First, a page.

Family or relationship breakdowns often involve children. Issues may include which parent a child will live with following a divorce or separation, their contact with the non-residential parent and whether they may move abroad or to a different part of the UK with the residential parent.
Our children and divorce solicitors have great experience and can advise and give guidance as to how parents and other family members can adopt a realistic approach.
Our Family Law Advice Service gives you three ways to consult one of our expert children solicitors:
In England and Wales, the law states that the Courts should only make orders relating to a child if this is necessary for the child’s best interests. It is preferable for decisions relating to a child to be made by his or her parents.
If a Court becomes involved in a dispute concerning a child, the overriding consideration is the welfare or best interests of the child.
The Court must refer to a ‘welfare checklist’. It contains a number of matters e.g the child’s age and sex, the child’s wishes and feelings taking into account his age and maturity, the child’s physical, emotional and educational needs, the effect of any change on the child and any harm which the child has suffered or is at risk of suffering.
The most common orders made by the Court are as follows:
These state the person (usually a parent)with whom the child will live
These state the details of when a child will see the parent and possibly other family members, with whom he or she does not live.
These prevent a person from taking or continuing an action in relation to a child without the agreement of both parents or permission from the Court e.g changing the child’s surname or changing the child’s school
These are made by the Court to decide disputes between parents over major issues relating to the welfare or upbringing of a child e.g. consent to serious medical treatment or a change of schools.
If the parents of a child are married to each other, they both have parental responsibility and acquire the legal rights and duties relating to the child.
The mother will always have parental responsibility. If she is not married to the father when the child is born but the father is named on the birth certificate, he acquires parental responsibility automatically. If he is not named , parental responsibility can be acquired by a special form of agreement or by Order of the Court. Slightly different rules apply in the case of children born to unmarried parents before 1st December 2003.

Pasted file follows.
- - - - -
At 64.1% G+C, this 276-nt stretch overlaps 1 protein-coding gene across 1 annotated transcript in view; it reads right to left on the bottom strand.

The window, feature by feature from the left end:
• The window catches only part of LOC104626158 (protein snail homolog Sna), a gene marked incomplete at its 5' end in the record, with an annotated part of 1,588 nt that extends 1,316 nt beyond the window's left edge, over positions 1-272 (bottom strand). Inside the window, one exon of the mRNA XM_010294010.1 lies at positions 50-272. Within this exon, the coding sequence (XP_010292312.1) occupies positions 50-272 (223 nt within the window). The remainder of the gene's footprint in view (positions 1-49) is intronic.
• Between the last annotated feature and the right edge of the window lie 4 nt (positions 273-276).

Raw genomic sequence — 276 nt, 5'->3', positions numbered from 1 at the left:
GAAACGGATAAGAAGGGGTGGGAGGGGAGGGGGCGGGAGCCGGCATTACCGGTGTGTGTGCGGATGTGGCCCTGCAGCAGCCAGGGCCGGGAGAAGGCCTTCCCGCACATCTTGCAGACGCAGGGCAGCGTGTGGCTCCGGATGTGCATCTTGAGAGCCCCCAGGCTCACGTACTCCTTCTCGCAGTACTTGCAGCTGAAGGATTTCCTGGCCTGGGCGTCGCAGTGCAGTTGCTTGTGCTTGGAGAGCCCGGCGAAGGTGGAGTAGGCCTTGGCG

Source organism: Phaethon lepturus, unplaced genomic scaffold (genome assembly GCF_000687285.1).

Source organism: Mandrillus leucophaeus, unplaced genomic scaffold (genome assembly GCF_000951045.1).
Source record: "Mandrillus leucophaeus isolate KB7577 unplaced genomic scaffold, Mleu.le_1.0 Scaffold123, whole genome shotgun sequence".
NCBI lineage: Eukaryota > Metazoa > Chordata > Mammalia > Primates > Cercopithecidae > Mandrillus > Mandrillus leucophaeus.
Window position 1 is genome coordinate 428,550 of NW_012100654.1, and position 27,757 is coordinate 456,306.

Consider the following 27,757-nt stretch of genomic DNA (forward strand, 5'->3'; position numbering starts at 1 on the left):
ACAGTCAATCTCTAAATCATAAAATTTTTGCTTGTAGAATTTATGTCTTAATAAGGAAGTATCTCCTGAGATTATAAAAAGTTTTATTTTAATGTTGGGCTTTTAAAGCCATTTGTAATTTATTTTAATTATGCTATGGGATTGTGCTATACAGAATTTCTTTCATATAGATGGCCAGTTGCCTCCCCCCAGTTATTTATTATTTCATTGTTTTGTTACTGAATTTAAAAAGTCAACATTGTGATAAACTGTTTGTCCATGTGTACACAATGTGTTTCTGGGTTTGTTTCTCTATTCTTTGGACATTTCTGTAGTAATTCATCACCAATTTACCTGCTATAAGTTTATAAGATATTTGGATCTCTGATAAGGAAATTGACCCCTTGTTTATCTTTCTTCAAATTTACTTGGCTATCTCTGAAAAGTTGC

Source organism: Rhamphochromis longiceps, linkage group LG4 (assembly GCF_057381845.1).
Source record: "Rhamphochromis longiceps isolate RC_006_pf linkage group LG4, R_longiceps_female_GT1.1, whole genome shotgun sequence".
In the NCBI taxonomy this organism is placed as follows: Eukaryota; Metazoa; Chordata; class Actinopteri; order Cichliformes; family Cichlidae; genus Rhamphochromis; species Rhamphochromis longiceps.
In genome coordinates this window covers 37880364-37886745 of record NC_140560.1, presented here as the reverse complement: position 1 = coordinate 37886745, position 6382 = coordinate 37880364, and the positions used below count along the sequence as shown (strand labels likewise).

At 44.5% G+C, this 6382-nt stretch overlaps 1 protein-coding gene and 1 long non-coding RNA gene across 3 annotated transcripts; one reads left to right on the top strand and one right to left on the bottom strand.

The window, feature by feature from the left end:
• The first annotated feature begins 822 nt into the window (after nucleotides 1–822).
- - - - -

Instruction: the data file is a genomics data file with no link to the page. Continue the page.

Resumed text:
Contact us for caring and clear advice in relation to all aspects of children, divorce, separation and family law.
We make no charge for talking to you about your enquiry.
Telephone us on 01273 604123 or
Email us: email@example.com or
I cannot thank you enough or praise you as a person and divorce solicitor more. Having been through the horrible experience, it takes a very special person to be able to really help a divorce client and I had total faith in your judgment and honest and open thoughts.
you have been an absolute star. Thank you for supporting me, listening to me and not judging me at all.
most of all I wish to send my deepest thanks to you both professionally and personally for the work undertaken on my behalf. It was greatly appreciated
Many thanks...for your professionalism and support in bringing our divorce to a conclusion. You made a difficult process as painless as I think it could be, and I am very grateful to you for your flexibility and clarity as things progressed.
Thanks to you and your as ever brilliant advice.
© Copyright 2012 Burt Brill & Cardens Solicitors Brighton, Sussex
This site only uses analytics cookies - see more information